The Devils River is one of those legendary wild spots that surfaces in rumor around the campfire. It is a harsh unforgiving environment in a true wilderness setting. A group of us have tried planning a canoe fishing trip to the Devils River for years but the logistics are a challenge. These new paddler camp sites will benefit those seeking a new adventure.
I first heard of the Devils River from reading Shannon Tompkins’ stories in the Houston Chronicle. Any river with a section named Big Satan is bound to be high drama.
February 16, 2017
TPWD Announces New Paddler Camp Sites on Iconic Devils River
AUSTIN – The Devils River is one of the premier paddling and fishing destinations in Texas, drawing outdoor enthusiasts each year to enjoy the preserved natural beauty, excellent sport fishery, and native wildlife along its clear waters. But the river is not for the faint of heart.
“Due to the remote location of the Devils River, safe, reliable, and legal camp sites on the river are in short supply,” said Joe Joplin, Devils River State Natural Area superintendent. “The average paddler doesn’t make 15 miles in a day, and if they do, it’s not enjoyable.”
The Texas Parks and Wildlife Department (TPWD), along with local partners, aims to change that. To help create safe conditions for the recreational use of the Devils River and help minimize trespassing issues, the TPWD River Access and Conservation Area Program (RACA) will open two paddle-up-only camp sites March 1.
According to Timothy Birdsong, Habitat Conservation Chief for TPWD’s Inland Fisheries Division, the new pack-in, pack-out camp sites aren’t designed to add more paddlers to the river, but rather to provide safe and legal stopping points for the daily limit of TPWD permitted paddlers.
“The reaches of river between Baker’s Crossing, and the Del Norte and Dan A. Hughes Units of our Devils River State Natural Area are relatively long distances, so we strategically added these camp sites roughly mid-distance to create a more safe and enjoyable experience for paddlers,” Birdsong said.
TPWD Executive Director Carter Smith said by adding the two new paddle-up only campsites, the organization is setting the conditions to ensure permitted paddlers can explore the river safely and maintain the high standards of river stewardship that will preserve its unique beauty for generations to come.
“I’m proud of what the TPWD River Access Conservation Area Program and our Devils River State Natural Area have been able to do to address the desires and concerns of both local landowners and devoted Devils River paddlers,” Smith said. “This is a win-win deal for everyone who appreciates and respects this iconic Texas river.”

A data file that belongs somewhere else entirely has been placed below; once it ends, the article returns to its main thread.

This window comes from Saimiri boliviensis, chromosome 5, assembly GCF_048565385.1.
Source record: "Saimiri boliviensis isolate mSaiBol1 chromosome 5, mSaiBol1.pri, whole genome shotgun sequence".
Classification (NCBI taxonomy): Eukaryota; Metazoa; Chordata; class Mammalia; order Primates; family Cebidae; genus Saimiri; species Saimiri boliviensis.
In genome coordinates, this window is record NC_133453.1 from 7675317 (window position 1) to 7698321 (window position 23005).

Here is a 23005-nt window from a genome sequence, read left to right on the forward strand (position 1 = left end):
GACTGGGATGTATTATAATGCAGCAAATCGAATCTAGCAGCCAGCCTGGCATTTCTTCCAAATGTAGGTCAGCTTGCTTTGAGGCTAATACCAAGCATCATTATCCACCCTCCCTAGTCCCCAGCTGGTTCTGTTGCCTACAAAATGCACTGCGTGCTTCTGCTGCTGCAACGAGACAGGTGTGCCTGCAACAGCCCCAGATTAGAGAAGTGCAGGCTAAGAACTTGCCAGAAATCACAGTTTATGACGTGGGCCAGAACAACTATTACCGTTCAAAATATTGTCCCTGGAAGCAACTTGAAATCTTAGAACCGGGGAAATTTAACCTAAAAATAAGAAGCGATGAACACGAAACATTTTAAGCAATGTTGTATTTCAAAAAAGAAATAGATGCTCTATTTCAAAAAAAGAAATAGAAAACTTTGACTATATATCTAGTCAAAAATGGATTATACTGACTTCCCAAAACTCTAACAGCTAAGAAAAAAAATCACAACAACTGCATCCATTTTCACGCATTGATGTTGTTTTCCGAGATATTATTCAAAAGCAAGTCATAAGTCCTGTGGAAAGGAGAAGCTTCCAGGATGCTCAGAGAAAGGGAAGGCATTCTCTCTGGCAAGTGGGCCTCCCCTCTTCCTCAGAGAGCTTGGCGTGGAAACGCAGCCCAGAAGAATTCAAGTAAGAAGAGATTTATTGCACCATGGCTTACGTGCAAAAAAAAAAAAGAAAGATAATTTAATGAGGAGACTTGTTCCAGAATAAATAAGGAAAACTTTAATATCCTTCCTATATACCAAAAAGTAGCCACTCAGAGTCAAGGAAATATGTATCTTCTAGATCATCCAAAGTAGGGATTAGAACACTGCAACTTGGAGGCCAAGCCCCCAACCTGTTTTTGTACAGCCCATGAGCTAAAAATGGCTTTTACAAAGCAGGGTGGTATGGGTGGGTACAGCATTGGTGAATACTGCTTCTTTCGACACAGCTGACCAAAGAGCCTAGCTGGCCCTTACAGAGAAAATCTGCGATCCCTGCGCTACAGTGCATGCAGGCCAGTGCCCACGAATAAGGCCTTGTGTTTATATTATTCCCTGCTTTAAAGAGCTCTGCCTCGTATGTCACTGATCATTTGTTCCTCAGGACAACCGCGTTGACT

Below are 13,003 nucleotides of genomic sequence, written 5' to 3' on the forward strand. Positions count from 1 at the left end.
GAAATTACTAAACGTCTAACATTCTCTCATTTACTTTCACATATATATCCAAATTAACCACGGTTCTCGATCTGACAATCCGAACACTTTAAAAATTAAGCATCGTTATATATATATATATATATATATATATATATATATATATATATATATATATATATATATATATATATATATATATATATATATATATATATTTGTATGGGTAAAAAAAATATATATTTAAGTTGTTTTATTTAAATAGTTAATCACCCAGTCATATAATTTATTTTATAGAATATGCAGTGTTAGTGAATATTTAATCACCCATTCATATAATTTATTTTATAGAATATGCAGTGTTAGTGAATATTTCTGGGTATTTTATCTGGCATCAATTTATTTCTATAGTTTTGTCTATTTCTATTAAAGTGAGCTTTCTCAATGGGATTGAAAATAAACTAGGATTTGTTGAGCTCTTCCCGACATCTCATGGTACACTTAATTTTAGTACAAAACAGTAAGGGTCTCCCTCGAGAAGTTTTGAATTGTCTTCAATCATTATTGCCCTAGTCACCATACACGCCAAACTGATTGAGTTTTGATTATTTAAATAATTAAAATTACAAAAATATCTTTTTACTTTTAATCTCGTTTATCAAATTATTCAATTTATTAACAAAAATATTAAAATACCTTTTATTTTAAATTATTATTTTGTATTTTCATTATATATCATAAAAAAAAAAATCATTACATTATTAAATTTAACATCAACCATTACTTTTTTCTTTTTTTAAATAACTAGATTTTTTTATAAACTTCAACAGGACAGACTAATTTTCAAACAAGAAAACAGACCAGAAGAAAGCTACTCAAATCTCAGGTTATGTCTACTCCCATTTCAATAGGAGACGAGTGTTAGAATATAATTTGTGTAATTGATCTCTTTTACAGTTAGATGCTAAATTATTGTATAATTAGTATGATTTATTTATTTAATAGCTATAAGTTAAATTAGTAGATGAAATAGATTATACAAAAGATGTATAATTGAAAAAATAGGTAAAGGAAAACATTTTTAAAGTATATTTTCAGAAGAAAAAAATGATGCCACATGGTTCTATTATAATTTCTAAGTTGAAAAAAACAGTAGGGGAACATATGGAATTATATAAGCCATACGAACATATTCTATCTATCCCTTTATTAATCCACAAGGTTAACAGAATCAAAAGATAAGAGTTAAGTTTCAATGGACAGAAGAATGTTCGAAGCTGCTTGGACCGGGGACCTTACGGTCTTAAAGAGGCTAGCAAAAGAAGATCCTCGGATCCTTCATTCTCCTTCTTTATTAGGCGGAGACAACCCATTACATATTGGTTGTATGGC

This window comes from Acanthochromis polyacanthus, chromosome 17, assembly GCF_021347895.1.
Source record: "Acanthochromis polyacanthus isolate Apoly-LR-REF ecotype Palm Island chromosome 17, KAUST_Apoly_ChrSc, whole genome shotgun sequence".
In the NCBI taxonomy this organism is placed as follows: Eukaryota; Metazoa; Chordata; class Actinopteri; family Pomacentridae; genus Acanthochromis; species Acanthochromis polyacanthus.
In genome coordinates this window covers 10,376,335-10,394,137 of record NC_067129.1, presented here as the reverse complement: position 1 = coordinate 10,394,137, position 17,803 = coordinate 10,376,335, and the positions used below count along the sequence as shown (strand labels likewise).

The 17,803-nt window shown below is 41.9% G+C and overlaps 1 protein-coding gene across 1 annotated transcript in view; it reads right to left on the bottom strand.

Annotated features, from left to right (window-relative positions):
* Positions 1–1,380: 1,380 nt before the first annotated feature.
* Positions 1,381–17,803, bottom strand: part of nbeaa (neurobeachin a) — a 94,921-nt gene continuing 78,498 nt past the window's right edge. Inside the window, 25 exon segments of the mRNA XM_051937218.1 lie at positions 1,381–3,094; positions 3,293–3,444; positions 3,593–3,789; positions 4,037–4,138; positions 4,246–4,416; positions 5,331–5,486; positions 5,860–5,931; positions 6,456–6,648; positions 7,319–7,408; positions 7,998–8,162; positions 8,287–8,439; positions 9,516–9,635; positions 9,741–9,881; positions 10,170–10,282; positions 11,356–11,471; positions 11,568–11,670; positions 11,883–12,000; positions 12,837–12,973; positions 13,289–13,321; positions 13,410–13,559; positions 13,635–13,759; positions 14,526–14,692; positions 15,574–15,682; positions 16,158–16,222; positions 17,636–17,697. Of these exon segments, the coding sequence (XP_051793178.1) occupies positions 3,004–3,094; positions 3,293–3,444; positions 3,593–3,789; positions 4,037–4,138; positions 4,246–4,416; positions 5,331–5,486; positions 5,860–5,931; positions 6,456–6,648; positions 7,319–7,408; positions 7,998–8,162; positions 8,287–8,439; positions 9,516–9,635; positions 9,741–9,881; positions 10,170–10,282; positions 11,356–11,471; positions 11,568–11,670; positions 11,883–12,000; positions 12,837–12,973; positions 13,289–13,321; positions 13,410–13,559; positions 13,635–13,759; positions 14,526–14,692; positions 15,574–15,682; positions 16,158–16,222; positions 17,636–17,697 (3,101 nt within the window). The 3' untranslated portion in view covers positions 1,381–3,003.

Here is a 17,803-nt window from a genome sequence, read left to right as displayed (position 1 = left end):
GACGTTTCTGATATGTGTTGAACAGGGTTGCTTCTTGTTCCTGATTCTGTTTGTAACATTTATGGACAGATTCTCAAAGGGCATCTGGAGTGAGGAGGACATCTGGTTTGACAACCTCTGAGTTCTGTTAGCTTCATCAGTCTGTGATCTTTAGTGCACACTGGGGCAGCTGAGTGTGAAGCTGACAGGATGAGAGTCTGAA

To help promote river use etiquette and river stewardship by paddlers, TPWD is partnering with the Devils River Conservancy (DRC), a nonprofit organization made up of landowners and conservationists whose mission is to preserve and protect the Devils River and the lands within its watershed. Through this partnership, both organizations will be collaborating on an educational video and Devils River Paddler Manual that will be distributed among local guides and vendors to prepare paddlers for overnight trips on the Devils River and help address issues encountered on the water.
“The Devils River is a precious and delicate resource; it cannot sustain unmanaged human pressure without degradation,” the DRC said in a statement provided to TPWD. “The Devils River Conservancy is happy to partner with Texas Parks and Wildlife Department in engaging landowners in the active management of recreation on the Devils River.”
“We hope that the implementation of the designated campsites will decrease the overall impact of human pressure on the river while honoring the private property rights of its land stewards,” the statement continued. “Moving forward, this partnership aims to cultivate the ‘leave no trace’ ethos for the protection for this wild and beloved Texas River for generations to come.”
These new paddle-up-only camp sites are the newest additions to TPWD’s statewide network of 19 River Access and Conservation Areas, which offer improved angler and paddler access to more than 100 miles of Texas rivers. The program is funded through federal grants provided by the United States Department of Agriculture and through philanthropy efforts of the Texas Parks and Wildlife Foundation.
A Devils River Access Permit (DRAP) is required for all trips on the Devils River that access the two units of the Devils River State Natural Area or these two new paddle-up-only camp sites. Visit the Devils River State Natural Area website for reservations, maps, permits and other information.